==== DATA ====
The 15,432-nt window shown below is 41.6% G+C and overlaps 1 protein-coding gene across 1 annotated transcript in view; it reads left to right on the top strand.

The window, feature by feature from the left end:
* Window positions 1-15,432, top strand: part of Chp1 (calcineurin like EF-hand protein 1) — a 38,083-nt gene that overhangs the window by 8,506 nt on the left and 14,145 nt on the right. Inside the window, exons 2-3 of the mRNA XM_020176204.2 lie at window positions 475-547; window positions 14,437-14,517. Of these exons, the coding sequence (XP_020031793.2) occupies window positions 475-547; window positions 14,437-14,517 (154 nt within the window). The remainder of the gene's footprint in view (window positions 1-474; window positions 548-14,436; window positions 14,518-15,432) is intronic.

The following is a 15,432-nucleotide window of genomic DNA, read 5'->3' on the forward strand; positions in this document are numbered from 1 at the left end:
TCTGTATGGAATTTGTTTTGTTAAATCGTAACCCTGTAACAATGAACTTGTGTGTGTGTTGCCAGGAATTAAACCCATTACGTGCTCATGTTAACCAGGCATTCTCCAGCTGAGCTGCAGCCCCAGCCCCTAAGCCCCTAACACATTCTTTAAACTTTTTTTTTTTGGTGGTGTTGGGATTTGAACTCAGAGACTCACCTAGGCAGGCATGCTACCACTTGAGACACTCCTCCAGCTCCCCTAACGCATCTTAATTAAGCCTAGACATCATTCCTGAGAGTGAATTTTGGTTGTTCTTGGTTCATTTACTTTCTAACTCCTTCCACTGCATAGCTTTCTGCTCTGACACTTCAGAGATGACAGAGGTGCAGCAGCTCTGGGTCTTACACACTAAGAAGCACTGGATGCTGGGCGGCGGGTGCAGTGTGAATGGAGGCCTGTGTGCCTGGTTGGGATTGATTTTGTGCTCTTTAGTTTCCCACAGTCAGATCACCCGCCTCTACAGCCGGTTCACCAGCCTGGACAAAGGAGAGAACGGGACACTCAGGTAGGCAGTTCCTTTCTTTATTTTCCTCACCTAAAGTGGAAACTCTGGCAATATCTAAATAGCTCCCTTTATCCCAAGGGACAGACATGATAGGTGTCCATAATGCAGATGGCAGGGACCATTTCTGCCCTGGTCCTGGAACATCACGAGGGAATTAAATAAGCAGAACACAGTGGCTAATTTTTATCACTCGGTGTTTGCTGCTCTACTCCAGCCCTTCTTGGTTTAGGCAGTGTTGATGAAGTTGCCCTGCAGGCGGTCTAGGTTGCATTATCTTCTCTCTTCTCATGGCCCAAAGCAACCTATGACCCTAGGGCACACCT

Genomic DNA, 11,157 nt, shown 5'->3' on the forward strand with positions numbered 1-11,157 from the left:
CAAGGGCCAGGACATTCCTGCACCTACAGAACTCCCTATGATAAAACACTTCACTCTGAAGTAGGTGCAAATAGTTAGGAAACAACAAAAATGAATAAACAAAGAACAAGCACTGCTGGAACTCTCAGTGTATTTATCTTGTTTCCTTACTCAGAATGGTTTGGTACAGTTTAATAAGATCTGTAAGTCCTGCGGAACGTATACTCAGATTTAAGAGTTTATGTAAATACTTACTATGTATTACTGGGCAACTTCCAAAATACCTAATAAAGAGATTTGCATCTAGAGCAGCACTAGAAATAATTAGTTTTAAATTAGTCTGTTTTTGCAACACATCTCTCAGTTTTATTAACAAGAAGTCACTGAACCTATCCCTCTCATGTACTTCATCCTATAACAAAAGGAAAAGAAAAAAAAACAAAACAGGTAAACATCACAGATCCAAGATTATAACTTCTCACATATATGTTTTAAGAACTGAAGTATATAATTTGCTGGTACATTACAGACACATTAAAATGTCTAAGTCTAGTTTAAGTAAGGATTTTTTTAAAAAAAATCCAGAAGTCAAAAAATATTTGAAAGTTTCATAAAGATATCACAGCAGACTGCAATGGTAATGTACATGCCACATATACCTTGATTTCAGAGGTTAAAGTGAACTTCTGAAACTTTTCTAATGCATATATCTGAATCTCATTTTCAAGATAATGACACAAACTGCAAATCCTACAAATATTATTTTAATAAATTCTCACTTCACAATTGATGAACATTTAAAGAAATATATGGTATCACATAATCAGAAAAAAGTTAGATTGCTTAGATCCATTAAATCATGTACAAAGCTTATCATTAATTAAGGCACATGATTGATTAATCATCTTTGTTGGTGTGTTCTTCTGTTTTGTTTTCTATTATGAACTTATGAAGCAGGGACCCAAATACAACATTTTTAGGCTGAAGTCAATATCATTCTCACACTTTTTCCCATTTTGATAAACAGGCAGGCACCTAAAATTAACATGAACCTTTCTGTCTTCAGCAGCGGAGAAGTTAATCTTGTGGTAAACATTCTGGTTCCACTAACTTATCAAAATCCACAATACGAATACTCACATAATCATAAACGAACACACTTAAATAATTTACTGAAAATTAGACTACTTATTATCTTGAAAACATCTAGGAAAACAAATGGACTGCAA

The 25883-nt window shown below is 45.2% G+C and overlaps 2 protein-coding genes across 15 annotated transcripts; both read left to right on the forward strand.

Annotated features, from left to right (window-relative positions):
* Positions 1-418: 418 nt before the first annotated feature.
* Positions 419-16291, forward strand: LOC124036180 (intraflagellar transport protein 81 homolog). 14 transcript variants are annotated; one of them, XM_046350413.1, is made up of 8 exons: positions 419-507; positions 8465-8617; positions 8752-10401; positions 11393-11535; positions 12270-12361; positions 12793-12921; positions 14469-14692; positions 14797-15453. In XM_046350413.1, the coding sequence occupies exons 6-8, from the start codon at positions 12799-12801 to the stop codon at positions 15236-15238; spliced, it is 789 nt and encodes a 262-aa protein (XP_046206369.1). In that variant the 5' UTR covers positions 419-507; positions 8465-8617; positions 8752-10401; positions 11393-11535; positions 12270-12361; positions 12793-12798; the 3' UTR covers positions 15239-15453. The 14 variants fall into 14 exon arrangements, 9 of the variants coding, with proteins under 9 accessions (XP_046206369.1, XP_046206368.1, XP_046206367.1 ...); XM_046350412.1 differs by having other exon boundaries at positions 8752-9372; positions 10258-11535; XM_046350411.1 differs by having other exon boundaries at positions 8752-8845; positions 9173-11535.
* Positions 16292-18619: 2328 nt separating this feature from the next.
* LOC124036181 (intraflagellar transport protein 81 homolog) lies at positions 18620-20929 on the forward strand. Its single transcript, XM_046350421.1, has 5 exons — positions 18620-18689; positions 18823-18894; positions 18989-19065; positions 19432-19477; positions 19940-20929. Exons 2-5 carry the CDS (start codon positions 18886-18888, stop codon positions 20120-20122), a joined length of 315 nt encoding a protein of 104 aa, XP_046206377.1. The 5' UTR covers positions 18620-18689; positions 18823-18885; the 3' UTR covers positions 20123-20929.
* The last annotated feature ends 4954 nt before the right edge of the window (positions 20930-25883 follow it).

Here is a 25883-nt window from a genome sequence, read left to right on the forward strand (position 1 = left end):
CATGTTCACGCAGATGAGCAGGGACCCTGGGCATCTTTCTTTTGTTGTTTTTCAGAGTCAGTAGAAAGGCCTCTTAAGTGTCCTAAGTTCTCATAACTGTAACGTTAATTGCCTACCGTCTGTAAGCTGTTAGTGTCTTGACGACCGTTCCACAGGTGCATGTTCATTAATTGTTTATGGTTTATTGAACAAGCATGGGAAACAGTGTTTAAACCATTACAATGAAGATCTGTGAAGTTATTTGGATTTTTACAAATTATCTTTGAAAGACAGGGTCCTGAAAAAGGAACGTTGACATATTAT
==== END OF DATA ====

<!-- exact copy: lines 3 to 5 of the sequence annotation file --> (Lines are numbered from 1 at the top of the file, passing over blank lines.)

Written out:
* Window positions 1-15,432, top strand: part of Chp1 (calcineurin like EF-hand protein 1) — a 38,083-nt gene that overhangs the window by 8,506 nt on the left and 14,145 nt on the right. Inside the window, exons 2-3 of the mRNA XM_020176204.2 lie at window positions 475-547; window positions 14,437-14,517. Of these exons, the coding sequence (XP_020031793.2) occupies window positions 475-547; window positions 14,437-14,517 (154 nt within the window). The remainder of the gene's footprint in view (window positions 1-474; window positions 548-14,436; window positions 14,518-15,432) is intronic.

The following is a 15,432-nucleotide window of genomic DNA, read 5'->3' on the forward strand; positions in this document are numbered from 1 at the left end:
TCTGTATGGAATTTGTTTTGTTAAATCGTAACCCTGTAACAATGAACTTGTGTGTGTGTTGCCAGGAATTAAACCCATTACGTGCTCATGTTAACCAGGCATTCTCCAGCTGAGCTGCAGCCCCAGCCCCTAAGCCCCTAACACATTCTTTAAACTTTTTTTTTTTGGTGGTGTTGGGATTTGAACTCAGAGACTCACCTAGGCAGGCATGCTACCACTTGAGACACTCCTCCAGCTCCCCTAACGCATCTTAATTAAGCCTAGACATCATTCCTGAGAGTGAATTTTGGTTGTTCTTGGTTCATTTACTTTCTAACTCCTTCCACTGCATAGCTTTCTGCTCTGACACTTCAGAGATGACAGAGGTGCAGCAGCTCTGGGTCTTACACACTAAGAAGCACTGGATGCTGGGCGGCGGGTGCAGTGTGAATGGAGGCCTGTGTGCCTGGTTGGGATTGATTTTGTGCTCTTTAGTTTCCCACAGTCAGATCACCCGCCTCTACAGCCGGTTCACCAGCCTGGACAAAGGAGAGAACGGGACACTCAGGTAGGCAGTTCCTTTCTTTATTTTCCTCACCTAAAGTGGAAACTCTGGCAATATCTAAATAGCTCCCTTTATCCCAAGGGACAGACATGATAGGTGTCCATAATGCAGATGGCAGGGACCATTTCTGCCCTGGTCCTGGAACATCACGAGGGAATTAAATAAGCAGAACACAGTGGCTAATTTTTATCACTCGGTGTTTGCTGCTCTACTCCAGCCCTTCTTGGTTTAGGCAGTGTTGATGAAGTTGCCCTGCAGGCGGTCTAGGTTGCATTATCTTCTCTCTTCTCATGGCCCAAAGCAACCTATGACCCTAGGGCACACCT